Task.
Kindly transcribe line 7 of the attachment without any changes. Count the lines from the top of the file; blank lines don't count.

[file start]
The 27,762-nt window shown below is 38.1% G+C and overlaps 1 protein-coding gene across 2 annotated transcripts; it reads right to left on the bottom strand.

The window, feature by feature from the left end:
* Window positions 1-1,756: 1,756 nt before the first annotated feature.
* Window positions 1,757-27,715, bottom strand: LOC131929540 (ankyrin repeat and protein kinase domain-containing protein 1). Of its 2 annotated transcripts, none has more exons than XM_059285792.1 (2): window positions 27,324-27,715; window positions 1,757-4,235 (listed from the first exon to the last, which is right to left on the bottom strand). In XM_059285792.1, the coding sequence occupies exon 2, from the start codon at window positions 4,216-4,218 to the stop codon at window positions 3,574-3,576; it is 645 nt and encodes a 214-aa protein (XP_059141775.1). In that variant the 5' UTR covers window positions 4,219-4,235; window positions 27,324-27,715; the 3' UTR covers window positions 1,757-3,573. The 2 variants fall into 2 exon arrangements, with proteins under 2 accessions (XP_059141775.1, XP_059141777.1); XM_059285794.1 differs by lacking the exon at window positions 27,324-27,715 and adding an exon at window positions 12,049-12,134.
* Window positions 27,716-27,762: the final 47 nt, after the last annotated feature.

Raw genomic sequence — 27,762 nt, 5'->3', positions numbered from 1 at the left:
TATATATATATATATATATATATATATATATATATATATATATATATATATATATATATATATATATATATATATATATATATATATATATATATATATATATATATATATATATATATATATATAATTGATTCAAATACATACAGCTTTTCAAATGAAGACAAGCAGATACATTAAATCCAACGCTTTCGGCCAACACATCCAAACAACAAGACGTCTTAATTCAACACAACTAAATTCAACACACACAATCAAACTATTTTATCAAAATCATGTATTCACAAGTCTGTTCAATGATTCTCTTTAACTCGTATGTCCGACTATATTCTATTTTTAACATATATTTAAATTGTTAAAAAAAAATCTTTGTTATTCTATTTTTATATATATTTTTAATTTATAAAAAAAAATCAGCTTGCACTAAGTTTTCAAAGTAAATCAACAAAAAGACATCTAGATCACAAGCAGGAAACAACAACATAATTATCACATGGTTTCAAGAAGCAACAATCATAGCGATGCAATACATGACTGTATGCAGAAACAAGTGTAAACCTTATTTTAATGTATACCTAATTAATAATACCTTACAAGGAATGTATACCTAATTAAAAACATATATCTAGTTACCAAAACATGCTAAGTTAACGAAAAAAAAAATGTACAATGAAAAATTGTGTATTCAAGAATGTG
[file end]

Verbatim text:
TATATATATATATATATATATATATATATATATATATATATATATATATATATATATATATATATATATATATATATATATATATATATATATATATATATATATATATATATATATATATATATAATTGATTCAAATACATACAGCTTTTCAAATGAAGACAAGCAGATACATTAAATCCAACGCTTTCGGCCAACACATCCAAACAACAAGACGTCTTAATTCAACACAACTAAATTCAACACACACAATCAAACTATTTTATCAAAATCATGTATTCACAAGTCTGTTCAATGATTCTCTTTAACTCGTATGTCCGACTATATTCTATTTTTAACATATATTTAAATTGTTAAAAAAAAATCTTTGTTATTCTATTTTTATATATATTTTTAATTTATAAAAAAAAATCAGCTTGCACTAAGTTTTCAAAGTAAATCAACAAAAAGACATCTAGATCACAAGCAGGAAACAACAACATAATTATCACATGGTTTCAAGAAGCAACAATCATAGCGATGCAATACATGACTGTATGCAGAAACAAGTGTAAACCTTATTTTAATGTATACCTAATTAATAATACCTTACAAGGAATGTATACCTAATTAAAAACATATATCTAGTTACCAAAACATGCTAAGTTAACGAAAAAAAAAATGTACAATGAAAAATTGTGTATTCAAGAATGTG